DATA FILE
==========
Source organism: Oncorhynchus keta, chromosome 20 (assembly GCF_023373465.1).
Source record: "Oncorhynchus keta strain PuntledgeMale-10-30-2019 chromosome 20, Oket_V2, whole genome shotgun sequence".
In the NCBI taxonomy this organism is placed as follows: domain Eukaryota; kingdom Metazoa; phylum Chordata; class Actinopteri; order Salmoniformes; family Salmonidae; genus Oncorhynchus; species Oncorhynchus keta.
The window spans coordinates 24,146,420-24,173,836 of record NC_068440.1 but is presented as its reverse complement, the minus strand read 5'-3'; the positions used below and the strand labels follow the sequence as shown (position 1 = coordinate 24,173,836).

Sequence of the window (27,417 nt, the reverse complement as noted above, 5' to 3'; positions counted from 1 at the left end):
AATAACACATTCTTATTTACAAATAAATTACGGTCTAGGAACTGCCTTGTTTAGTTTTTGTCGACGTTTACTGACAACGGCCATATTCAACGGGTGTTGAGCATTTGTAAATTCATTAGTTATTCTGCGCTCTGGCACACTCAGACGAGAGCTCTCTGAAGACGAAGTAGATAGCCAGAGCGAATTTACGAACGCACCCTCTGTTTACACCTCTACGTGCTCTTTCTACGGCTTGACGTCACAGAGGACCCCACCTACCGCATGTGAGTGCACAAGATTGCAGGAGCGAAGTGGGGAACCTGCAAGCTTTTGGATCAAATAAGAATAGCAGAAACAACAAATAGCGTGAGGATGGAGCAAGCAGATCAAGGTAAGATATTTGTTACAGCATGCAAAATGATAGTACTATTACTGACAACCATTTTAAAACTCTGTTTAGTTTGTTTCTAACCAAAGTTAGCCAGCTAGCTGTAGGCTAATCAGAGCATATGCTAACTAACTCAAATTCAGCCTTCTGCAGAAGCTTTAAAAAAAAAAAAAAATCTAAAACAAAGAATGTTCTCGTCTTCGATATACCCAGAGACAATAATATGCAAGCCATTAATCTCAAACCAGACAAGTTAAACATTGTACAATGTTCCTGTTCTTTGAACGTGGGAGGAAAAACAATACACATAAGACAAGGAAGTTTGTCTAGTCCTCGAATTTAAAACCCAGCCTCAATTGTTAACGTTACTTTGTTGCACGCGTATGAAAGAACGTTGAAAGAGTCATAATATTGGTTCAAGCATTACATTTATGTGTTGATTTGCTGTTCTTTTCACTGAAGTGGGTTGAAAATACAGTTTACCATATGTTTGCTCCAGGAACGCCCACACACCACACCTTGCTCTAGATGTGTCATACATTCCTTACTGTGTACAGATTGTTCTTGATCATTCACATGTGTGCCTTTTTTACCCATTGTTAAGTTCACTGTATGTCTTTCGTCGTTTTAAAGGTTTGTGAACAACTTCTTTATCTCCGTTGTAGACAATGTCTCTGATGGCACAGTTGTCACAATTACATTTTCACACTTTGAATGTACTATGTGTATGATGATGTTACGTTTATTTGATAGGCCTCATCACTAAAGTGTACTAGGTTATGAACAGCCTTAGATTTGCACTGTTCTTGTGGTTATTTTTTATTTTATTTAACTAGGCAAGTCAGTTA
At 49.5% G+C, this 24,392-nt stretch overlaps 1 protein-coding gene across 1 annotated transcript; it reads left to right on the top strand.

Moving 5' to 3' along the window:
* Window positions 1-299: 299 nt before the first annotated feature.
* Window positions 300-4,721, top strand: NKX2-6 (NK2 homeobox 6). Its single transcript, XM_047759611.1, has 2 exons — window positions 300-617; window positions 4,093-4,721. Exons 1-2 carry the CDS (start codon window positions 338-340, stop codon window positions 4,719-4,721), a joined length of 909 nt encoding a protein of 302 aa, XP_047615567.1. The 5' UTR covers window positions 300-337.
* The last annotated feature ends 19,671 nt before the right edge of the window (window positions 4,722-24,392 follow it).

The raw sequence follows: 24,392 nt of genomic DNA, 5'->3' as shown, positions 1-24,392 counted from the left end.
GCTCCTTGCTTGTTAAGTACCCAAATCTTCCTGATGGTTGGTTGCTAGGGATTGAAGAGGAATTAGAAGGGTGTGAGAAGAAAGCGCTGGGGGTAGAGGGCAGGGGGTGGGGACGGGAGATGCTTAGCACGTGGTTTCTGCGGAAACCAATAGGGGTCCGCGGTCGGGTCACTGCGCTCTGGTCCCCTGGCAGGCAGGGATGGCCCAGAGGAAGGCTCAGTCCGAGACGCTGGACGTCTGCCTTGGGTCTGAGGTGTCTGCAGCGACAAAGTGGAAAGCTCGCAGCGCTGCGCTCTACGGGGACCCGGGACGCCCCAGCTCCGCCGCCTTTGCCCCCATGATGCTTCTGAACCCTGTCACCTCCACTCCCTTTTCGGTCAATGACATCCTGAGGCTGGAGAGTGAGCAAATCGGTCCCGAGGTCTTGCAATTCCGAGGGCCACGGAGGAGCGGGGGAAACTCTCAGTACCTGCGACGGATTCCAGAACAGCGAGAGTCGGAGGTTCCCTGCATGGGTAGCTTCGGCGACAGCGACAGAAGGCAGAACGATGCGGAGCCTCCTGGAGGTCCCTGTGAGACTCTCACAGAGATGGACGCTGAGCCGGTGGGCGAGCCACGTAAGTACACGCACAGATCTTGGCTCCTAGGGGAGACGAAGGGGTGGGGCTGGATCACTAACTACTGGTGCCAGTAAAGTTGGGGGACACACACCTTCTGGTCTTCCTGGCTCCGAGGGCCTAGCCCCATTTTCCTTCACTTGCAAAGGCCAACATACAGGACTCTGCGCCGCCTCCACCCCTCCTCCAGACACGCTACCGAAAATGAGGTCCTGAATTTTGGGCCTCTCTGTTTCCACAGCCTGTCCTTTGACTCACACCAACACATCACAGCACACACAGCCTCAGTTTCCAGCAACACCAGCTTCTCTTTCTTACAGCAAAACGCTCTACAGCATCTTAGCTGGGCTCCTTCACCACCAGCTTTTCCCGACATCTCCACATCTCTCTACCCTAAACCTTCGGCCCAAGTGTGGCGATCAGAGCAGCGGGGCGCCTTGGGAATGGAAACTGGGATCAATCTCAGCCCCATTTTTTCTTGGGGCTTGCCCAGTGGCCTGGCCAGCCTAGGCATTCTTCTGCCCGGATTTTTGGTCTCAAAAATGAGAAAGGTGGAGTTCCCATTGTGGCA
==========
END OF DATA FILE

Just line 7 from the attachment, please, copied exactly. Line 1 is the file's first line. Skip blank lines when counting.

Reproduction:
At 49.5% G+C, this 24,392-nt stretch overlaps 1 protein-coding gene across 1 annotated transcript; it reads left to right on the top strand.